Hopefully I didn't traumatize too many of the students in the seminar, ruining their booze-filled orientation week. But hopefully I did shake them up a little – welcome to college!
At my university the entire freshman class is asked to read an assigned book before arriving at college. The book is then discussed in small groups led by suckers faculty members who volunteer for the job. This year I volunteered since the book was not long and looked interesting. The book was "The Dew Breaker" by Haitian author Edwidge Danticat. The novel is composed of a series of interrelated short stories revolving around the life of an unnamed character who in his youth was a Tonton Macoute, one of the militia members propping up Haitian dictator "Papa Doc" Duvalier. The Macoutes were known for their sadistic and repressive tactics against political dissenters, and the lead character was a well known torturer and overall thug. He eventually moves to the New York where he begins a new life as a barber and family man, keeping a low profile in the local Haitian community for fear of being recognized. The stories do not follow a linear sequence and jump around from character to character, taking place both in Haiti and in NY in the period between the 1960's and the present. Some stories are about characters who were imprisoned and tortured in the past, others are vignettes about the main character's family life, others are more tangentially related. In the end they all sort of come together and one understands how all the stories were linked. In general though, while what the author was attempting was a good idea, I think the book failed in what it was trying to do. None of the characters or their motivations really come to life and the whole thing seems a bit lacking in immediacy. It definitely doesn't compare to other books on the topic of torture, like the horrifying "Requiem for a Woman's Soul" by Argentinian Omar Rivabella or the play "Pedro y el Capitán" by Uruguayan author Mario Benedetti. It's also not particularly good as an immigrant narrative, much better is Jhumpa Lahiri's amazing story collection "The Interpreter of Maladies". Nevertheless Danticat's is an interesting book, the descriptions of life in Haiti are particularly good and it raises some interesting moral issues, ripe for discussion with a gaggle of incoming first-years.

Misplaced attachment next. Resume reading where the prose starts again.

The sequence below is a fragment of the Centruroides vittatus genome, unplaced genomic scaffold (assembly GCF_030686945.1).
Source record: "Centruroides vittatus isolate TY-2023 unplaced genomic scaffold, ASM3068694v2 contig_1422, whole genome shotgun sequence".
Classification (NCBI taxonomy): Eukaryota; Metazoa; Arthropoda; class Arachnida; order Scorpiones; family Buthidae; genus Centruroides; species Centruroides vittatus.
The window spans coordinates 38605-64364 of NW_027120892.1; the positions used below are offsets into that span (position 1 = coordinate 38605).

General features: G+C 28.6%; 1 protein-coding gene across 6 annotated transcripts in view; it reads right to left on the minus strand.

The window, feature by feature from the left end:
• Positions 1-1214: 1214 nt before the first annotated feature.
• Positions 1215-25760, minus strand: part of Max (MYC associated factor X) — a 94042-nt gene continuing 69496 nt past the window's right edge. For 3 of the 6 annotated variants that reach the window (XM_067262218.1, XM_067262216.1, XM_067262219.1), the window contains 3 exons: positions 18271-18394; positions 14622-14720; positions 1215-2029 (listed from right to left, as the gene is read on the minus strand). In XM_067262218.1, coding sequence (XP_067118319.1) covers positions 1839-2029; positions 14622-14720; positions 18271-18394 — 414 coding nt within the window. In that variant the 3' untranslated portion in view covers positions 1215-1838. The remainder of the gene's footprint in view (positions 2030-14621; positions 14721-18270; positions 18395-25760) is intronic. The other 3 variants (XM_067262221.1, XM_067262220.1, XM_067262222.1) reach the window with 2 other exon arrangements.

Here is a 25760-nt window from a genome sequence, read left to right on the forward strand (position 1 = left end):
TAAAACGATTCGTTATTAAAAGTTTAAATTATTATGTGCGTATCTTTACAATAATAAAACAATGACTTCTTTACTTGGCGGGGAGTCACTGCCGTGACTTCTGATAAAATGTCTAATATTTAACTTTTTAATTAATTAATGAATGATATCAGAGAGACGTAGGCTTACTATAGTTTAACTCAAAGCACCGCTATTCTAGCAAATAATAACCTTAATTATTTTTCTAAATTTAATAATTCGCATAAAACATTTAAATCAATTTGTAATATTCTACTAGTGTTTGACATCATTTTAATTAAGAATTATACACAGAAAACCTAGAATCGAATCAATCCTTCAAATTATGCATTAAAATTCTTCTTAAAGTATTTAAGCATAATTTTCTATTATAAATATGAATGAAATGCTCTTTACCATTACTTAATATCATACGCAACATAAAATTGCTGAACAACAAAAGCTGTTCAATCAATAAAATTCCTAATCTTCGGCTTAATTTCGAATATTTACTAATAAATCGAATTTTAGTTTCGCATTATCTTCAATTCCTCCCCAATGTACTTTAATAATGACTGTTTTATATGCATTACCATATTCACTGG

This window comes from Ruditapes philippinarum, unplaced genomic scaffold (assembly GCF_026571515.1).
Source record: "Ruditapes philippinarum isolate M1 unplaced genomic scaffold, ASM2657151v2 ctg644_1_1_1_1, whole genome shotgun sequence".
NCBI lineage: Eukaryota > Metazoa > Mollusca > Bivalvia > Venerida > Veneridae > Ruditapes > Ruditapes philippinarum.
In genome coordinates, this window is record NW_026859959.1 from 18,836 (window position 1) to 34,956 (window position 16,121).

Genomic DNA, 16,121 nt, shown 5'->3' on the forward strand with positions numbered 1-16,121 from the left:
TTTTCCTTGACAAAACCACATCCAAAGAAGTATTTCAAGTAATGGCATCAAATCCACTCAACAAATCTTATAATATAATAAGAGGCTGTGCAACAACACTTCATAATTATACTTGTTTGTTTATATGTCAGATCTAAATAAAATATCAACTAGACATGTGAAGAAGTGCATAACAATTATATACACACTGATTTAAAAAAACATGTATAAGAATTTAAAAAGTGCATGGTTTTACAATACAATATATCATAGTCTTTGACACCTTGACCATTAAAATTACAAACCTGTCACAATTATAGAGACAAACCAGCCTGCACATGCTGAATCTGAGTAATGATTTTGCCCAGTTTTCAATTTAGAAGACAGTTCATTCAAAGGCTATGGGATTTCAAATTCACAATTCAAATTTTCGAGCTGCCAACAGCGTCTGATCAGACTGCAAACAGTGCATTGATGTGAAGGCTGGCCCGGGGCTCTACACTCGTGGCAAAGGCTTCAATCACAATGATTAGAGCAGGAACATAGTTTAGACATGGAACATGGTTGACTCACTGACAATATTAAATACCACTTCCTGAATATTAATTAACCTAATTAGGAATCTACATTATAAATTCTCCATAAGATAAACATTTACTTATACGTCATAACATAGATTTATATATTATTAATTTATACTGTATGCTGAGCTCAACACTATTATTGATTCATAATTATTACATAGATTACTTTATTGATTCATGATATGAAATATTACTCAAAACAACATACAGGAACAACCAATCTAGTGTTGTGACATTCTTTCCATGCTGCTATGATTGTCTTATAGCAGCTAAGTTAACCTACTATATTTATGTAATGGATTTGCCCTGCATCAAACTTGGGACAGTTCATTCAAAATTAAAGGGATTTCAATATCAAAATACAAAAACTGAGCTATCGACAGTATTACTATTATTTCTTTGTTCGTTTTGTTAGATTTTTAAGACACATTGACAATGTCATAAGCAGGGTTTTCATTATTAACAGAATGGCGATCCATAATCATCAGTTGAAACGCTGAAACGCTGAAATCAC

After discussing some of the timelines in the book and background on Haitian history, I started to ask the students their opinions on some of the moral issues raised by the book. One, whether it is possible to find redemption after having committed such horrible acts?Whether the main character should be forgiven, after showing remorse for his past and living for many years as a law abiding family man? While I was firmly in the "No" camp, several of the students did think that it was possible to seek redemption without being brought to justice. That we should always be ready to forgive. That people can change. Which was interesting. I also asked them who is morally responsible – the torturers themselves or those giving them orders, and whether they think that the main character had a choice in signing up with the Macoutes. Again, many argued that he was just acting for self preservation in an oppressive regime, just following orders, doing his job. And that for the most part people who do these things, are usually acting for self-preservation and would not commit heinous acts if given a choice. But at least the way the character is portrayed, it makes you think that he was a sadistic monster, feeding off of his own power, above and beyond what is called for for self-preservation. So then I asked them, well what about US MPs in Abu Ghraib, were they acting by choice or for self-preservation? Or those doing the waterboarding for the CIA, did they have a choice not to do it? It seems like in these cases, the moral choice not to follow orders has relatively small consequences, yet people still commit horrible acts, and based on those pictures from Abu Ghraib, they do it with gusto.